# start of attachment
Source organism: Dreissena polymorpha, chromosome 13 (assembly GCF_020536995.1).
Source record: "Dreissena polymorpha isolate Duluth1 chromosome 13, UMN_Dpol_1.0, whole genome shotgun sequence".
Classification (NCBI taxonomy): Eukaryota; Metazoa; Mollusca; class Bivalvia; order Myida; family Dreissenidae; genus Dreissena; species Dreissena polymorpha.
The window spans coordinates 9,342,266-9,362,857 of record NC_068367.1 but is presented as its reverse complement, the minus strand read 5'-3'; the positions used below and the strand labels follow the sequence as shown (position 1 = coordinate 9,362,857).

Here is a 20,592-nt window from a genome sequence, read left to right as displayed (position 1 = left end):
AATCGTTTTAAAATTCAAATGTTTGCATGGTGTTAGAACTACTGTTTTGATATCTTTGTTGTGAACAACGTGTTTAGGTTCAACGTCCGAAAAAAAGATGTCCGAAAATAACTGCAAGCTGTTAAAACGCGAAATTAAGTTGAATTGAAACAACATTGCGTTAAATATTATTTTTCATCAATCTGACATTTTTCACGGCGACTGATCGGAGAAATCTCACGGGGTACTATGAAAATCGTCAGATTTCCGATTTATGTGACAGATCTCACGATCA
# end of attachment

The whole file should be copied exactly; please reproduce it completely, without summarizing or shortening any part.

Source organism: Dreissena polymorpha, chromosome 13 (assembly GCF_020536995.1).
Source record: "Dreissena polymorpha isolate Duluth1 chromosome 13, UMN_Dpol_1.0, whole genome shotgun sequence".
Classification (NCBI taxonomy): Eukaryota; Metazoa; Mollusca; class Bivalvia; order Myida; family Dreissenidae; genus Dreissena; species Dreissena polymorpha.
The window spans coordinates 9,342,266-9,362,857 of record NC_068367.1 but is presented as its reverse complement, the minus strand read 5'-3'; the positions used below and the strand labels follow the sequence as shown (position 1 = coordinate 9,362,857).

Here is a 20,592-nt window from a genome sequence, read left to right as displayed (position 1 = left end):
AATCGTTTTAAAATTCAAATGTTTGCATGGTGTTAGAACTACTGTTTTGATATCTTTGTTGTGAACAACGTGTTTAGGTTCAACGTCCGAAAAAAAGATGTCCGAAAATAACTGCAAGCTGTTAAAACGCGAAATTAAGTTGAATTGAAACAACATTGCGTTAAATATTATTTTTCATCAATCTGACATTTTTCACGGCGACTGATCGGAGAAATCTCACGGGGTACTATGAAAATCGTCAGATTTCCGATTTATGTGACAGATCTCACGATCA